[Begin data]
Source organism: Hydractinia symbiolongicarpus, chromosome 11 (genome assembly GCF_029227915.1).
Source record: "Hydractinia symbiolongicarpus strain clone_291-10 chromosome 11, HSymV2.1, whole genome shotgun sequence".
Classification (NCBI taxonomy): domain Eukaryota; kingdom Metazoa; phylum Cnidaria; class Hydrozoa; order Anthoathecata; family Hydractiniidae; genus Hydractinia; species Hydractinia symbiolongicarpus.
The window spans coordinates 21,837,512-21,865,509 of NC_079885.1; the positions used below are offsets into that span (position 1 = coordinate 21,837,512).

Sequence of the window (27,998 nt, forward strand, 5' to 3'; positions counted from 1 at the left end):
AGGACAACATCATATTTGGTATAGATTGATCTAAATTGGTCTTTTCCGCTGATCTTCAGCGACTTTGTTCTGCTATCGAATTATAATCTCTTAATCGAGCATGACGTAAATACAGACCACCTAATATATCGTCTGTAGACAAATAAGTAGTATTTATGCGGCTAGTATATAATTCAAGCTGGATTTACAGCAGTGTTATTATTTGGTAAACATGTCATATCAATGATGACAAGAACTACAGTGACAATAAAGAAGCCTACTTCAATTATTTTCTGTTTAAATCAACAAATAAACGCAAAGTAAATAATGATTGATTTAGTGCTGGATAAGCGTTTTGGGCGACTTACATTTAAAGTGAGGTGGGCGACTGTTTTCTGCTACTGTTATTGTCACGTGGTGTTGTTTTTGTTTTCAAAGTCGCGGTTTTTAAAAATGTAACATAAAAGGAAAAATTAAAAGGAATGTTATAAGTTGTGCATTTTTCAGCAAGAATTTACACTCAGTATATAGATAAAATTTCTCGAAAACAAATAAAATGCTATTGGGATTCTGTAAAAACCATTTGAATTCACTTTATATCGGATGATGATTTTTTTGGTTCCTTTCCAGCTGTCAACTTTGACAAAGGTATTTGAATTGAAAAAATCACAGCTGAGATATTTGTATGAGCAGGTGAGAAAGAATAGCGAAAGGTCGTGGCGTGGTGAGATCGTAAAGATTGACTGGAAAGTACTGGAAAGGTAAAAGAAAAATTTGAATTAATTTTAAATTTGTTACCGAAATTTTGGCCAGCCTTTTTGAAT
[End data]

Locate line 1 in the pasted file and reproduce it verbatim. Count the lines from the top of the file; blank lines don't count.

Source organism: Hydractinia symbiolongicarpus, chromosome 11 (genome assembly GCF_029227915.1).